Contributed by Ryan A. Collins, MD and Marie DeFrances, MD, PhD
The patient is a 3 year old male who initially presented with seizures at age 18 months and was diagnosed with a Chiari malformation; this was successfully surgically repaired. During the pre-operative assessment, however, he was found to have isolated hepatomegaly. Since that time, his parents have noted increasing fatigue, leg pain, intermittent abdominal pain, and a possible two pound weight loss. Repeated blood sugar measurements revealed glucose levels in the 30s and 40s in the morning and early afternoon. He has no history of jaundice, or pruritus. There is no family history of similar symptoms (see Figure 1).
Physical exam was significant for hepatomegaly, with the liver edge palpable 3 cm below the costal margin. There is no splenomegaly, ascites, peripheral edema, or cutaneous evidence of chronic liver disease. Physical exam was otherwise unremarkable.
Laboratory studies were as follows:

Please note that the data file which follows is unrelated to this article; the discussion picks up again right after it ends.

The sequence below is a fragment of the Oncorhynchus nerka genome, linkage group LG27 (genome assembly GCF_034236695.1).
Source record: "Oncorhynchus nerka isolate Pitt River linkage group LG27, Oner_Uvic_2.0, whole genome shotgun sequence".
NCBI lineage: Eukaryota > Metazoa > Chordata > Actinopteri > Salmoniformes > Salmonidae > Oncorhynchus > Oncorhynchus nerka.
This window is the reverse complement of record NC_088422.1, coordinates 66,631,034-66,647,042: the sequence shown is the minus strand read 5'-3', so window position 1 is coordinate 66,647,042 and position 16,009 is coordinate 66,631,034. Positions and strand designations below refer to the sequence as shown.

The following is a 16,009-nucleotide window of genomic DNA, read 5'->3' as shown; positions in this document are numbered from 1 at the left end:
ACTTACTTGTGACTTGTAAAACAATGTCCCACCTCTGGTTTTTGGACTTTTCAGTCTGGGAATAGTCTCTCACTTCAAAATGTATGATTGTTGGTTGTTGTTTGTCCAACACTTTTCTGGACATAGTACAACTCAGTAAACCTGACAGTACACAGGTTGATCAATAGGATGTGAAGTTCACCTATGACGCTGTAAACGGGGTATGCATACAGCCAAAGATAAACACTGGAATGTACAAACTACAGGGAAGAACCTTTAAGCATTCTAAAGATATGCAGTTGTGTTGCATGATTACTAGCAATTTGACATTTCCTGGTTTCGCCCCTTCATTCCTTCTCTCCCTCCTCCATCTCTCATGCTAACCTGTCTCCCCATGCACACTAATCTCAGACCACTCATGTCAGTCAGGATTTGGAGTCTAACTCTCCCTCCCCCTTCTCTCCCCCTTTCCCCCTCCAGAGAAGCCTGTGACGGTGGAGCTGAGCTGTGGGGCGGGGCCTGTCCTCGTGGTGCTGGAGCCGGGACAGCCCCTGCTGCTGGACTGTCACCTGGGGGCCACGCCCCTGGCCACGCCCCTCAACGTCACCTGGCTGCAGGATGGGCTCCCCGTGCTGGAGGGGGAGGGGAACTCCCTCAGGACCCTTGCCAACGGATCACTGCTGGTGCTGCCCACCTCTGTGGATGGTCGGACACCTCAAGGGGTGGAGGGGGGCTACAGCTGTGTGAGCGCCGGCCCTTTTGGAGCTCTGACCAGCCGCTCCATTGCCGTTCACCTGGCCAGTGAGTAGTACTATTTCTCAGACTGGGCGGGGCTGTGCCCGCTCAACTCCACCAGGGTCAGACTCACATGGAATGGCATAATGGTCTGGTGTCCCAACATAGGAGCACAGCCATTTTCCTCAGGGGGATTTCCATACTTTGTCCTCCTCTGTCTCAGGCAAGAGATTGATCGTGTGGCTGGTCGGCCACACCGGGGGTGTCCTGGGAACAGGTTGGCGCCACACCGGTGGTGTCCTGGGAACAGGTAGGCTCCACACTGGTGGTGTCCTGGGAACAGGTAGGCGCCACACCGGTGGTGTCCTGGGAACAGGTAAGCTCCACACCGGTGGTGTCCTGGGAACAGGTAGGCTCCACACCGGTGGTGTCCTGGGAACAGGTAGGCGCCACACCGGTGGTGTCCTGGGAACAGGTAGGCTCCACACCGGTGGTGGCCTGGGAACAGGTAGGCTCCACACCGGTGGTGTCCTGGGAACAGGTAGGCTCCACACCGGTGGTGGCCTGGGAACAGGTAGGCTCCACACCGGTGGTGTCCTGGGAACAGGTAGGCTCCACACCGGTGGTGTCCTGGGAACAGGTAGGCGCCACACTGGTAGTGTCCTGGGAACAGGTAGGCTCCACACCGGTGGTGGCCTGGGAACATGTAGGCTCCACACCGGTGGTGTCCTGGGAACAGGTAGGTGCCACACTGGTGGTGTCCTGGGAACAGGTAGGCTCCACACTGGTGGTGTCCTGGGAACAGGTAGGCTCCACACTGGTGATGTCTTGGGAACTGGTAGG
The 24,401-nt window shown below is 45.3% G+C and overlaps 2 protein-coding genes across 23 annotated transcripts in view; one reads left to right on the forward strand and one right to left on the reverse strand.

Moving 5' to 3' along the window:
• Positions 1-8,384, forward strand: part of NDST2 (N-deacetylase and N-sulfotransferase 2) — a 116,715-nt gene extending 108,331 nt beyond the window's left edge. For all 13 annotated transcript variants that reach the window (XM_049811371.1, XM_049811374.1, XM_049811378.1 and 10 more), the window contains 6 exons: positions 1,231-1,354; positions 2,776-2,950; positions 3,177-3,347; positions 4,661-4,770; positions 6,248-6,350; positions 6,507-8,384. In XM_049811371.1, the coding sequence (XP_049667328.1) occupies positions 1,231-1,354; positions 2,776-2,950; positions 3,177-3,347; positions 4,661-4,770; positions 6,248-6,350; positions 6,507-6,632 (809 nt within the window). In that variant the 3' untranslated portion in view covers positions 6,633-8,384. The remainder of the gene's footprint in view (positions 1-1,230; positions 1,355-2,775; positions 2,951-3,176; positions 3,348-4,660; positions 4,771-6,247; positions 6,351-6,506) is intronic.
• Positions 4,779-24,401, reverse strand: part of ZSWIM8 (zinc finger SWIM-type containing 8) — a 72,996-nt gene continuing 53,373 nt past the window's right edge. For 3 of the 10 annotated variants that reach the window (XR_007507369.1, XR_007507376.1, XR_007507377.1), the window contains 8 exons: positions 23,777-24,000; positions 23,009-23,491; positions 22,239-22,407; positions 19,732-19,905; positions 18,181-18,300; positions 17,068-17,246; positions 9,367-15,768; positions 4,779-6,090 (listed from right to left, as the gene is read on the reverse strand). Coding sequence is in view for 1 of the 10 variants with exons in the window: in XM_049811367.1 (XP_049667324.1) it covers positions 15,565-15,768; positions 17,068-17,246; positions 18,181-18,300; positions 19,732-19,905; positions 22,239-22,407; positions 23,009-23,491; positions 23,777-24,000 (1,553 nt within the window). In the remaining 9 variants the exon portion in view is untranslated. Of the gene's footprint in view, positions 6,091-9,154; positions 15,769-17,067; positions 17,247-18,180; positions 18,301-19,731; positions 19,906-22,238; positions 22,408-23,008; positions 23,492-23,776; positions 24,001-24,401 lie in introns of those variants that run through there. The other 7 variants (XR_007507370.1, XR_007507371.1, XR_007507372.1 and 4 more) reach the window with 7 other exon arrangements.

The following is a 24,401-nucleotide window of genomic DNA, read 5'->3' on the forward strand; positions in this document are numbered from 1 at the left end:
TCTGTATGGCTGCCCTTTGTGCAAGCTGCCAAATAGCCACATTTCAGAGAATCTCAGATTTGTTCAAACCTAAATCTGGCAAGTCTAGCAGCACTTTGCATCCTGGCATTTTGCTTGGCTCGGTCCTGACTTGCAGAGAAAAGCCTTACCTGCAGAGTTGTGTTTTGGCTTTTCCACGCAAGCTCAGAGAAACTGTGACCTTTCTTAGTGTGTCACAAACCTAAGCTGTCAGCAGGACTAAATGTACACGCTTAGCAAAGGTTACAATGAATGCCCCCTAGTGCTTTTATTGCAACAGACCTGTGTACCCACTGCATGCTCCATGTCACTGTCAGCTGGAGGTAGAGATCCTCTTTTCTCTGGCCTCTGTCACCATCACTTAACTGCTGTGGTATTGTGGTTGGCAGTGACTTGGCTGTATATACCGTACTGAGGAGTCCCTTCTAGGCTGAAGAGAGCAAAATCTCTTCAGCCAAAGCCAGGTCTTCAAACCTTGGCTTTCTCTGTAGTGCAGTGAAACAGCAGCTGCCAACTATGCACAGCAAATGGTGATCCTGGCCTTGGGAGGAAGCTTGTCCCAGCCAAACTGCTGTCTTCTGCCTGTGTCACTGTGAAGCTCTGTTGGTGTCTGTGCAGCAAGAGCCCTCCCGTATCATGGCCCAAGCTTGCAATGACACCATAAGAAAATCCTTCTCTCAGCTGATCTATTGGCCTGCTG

Abdominal MRI revealed hepatomegaly with no focal abnormalities.
To further define the pathologic process, a liver biopsy was performed and demonstrated:
HEPATOCELLULAR BALLOONING WITH INTRACYTOPLASMIC LIPID AND GLYCOGEN ACCUMULATION
---- MILD PORTAL AND PERI-PORTAL FIBROSIS
As glycogen storage disease (GSD) type VI was previously excluded, the clinical team requested that we start testing for type IX GSD. Testing for phosphorylase B kinase, alpha subunit (PHKA2), with reflex testing for the beta subunit (PHKB) was requested. 3ml of blood in EDTA was received for testing.
Out of further clinical concern, prior to the return of the PHKA2 results, further molecular testing for GSD III was ordered. Testing for fructose 1,6 bisphosphatase (FBP1) , Aldolase B (ALDOB), and Amylo-alpha-1, 6-glucosidase, 4-alpha-glucanotransferase (AGL) was also performed.